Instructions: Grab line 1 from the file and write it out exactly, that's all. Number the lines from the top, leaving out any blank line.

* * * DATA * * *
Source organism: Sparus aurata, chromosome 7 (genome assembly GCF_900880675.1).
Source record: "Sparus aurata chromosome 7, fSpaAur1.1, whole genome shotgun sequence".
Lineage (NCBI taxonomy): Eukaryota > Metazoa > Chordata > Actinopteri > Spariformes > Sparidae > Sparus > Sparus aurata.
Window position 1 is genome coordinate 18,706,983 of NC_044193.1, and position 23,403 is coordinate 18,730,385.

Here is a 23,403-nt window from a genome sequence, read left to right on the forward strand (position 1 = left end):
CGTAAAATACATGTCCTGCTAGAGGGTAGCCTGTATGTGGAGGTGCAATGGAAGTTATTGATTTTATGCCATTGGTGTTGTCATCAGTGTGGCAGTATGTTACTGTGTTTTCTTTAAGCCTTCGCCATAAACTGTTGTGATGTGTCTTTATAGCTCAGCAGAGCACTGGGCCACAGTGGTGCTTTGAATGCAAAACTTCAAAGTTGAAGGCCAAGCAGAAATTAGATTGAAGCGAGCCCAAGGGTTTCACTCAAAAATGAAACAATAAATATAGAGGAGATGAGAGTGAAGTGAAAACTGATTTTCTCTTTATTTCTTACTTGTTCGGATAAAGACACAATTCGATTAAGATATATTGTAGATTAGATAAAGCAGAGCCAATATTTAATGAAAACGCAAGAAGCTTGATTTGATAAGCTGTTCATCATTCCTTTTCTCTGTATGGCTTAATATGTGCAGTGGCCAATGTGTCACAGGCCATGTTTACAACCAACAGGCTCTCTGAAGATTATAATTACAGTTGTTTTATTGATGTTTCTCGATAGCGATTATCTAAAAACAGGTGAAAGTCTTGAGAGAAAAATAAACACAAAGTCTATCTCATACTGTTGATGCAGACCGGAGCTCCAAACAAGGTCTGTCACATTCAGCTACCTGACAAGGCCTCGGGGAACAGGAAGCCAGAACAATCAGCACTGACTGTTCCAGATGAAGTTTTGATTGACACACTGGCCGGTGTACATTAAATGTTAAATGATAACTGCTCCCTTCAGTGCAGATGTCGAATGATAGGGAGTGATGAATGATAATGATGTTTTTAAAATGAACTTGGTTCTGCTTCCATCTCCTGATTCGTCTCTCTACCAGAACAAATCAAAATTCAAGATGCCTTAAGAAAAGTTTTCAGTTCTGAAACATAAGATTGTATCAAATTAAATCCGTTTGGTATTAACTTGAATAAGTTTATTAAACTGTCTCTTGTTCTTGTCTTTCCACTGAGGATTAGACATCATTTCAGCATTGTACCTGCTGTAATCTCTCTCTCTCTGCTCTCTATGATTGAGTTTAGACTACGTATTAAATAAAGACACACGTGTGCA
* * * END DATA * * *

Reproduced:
Source organism: Sparus aurata, chromosome 7 (genome assembly GCF_900880675.1).